Tag Archives: Israel

B’nai B’rith Smear Campaign Protest (Aug 29, Toronto)

My name is Elizabeth Byce.  I am the federal treasurer of the NDP Socialist Caucus.  For thirty years I was an active member of the Canadian Union of Postal Workers.  At the national convention of the CUPW in 1998 I was the delegate who moved the motion to have CUPW endorse the global campaign in solidarity with the people of Palestine and for Boycott, Divestment and Sanctions against the Zionist apartheid state.  That motion was adopted almost unanimously by the 700 delegates present.  It was an act of internationalism.  It was an act of working class solidarity against racism, occupation and murder.  The BDS campaign is global.  It is much stronger than it was 20 years ago, and it is growing fast on every continent.  That is why Israel and its Zionist apologists are desperate to portray BDS as anti-Semitic.  That claim is a lie which cannot conceal the crimes of Zionism.  Nor can it divert us from our duty of solidarity with the victims of occupation, the Palestinian people.

Recently, B’nai B’rith Canada launched a smear campaign against the Canadian Union of Postal Workers. As a result, CUPW has become the latest victim in a long list of smear campaigns launched by B’nai Brith Canada to silence human rights defenders who expose Israeli violations of international law.  But as you can see, we shall not be silenced, and we shall not be moved.  We will win the NDP and more unions to a principled stand against Israeli apartheid.  “From the river to the sea, Palestine will be free.”

My name is Barry Weisleder and I am pleased to speak on behalf of Socialist Action in solidarity with the CUPW and against deplorable smear tactics.  History is full of ironies.  The so-called Jewish Defense League, which is shouting threats at us today and that calls CUPW and Palestinians terrorists, is itself banned in Israel and the USA as a terrorist organization.  I want to mention one more irony.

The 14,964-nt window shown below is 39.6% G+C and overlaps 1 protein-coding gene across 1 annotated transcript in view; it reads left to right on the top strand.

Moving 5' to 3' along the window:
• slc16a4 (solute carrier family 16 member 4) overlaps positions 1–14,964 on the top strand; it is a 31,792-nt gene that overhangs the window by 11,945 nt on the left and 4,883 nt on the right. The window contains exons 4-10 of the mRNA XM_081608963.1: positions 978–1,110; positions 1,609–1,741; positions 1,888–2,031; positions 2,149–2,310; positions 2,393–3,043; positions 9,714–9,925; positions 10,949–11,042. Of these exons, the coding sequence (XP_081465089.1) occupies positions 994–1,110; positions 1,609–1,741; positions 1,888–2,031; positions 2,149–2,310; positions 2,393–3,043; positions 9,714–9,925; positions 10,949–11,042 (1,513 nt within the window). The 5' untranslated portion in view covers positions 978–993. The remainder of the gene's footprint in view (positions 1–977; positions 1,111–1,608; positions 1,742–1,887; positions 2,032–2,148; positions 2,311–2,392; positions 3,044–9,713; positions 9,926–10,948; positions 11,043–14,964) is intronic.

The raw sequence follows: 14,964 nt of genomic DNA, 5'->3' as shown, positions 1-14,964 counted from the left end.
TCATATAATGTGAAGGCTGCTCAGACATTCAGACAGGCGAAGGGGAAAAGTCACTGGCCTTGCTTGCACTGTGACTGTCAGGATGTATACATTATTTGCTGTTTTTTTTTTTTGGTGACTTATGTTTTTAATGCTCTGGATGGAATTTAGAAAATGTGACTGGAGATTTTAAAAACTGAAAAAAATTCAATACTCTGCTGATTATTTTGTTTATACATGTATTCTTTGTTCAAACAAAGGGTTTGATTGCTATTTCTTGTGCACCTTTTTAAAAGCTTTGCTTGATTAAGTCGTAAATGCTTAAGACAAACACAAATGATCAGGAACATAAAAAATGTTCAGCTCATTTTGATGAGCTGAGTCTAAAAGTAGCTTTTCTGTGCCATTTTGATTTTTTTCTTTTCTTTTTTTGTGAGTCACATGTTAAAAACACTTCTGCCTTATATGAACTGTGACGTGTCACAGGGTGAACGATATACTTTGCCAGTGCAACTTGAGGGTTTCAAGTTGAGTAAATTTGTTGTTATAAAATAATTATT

B’nai B’rith was founded in New York‘s Lower East Side in 1843, by 12 German Jewish immigrants. It was a working class movement that organized Jews of the local community to confront what Isaac Rosenbourg, one of the founders, called “the deplorable condition of Jews in this, our newly adopted country”. It performed the traditional functions of Jewish societies in Europe: “Visiting and attending the sick” and “protecting and assisting the widow and the orphan.”  B’nai B’rith, which means “sons of the covenant”, established a Lodge in Toronto in 1875.  But with the discovery of oil in the Middle East, and with the backing of the Zionist project by British and French imperialism, and later by American imperialism, B’nai B’rith became a cheerleader for the Occupation of Palestine and for ethnic cleansing.  Bourgeois Jewish organizations continue this regression into mouthpieces for an Apartheid state.  In 2011 the Canadian Jewish Congress dissolved into the Center for Israel and Jewish Affairs.  In an ugly irony of history, the Jewish establishment and imperialism have turned the Palestinians into the Jews of the Middle East.  As Leon Trotsky explained in the 1930s, Zionism creates a death trap for the Jews, fostering anti-Semitism worldwide.  Increasingly, the Zionists are out of touch with their own supposed base.  A fast-growing minority of Jews are non-Zionist, or anti-Zionist.  This new political reality is the cause of desperation in the ranks of the reactionaries, so they lash out against great organizations, like the CUPW, which had the courage to be among the first supporters of the global boycott campaign.  The labels ‘terrorism’ and racism apply to Israel, not to CUPW.  A new feature of the constitution of Israel proves this again.

The “Jewish Nation-State Law”, adopted by the Knesset just weeks ago, declares Israel to be the “nation-state of the Jewish people”.  It enshrines Hebrew as the only official language.  It permits the creation and protection of “Jewish only communities’, and it directs the Supreme Court to refer to “Jewish tradition’ in rendering some decisions.  Non-Jews are officially relegated to second class status.  Apartheid practices are entrenched in Israel’s Basic Law, which since 1951 is the constitution of the Zionist state.  If any further proof of the racist character of the colonial settler state was required, this is it.

Socialists are here, not only to defend CUPW, but to support BDS, to demand the Right of Return of all refugees, to end the siege of Gaza, to tear down the Apartheid wall, and to advance the only solution to the present crisis, a Democratic and Secular Palestine.  “From the river to the sea, Palestine will be free.”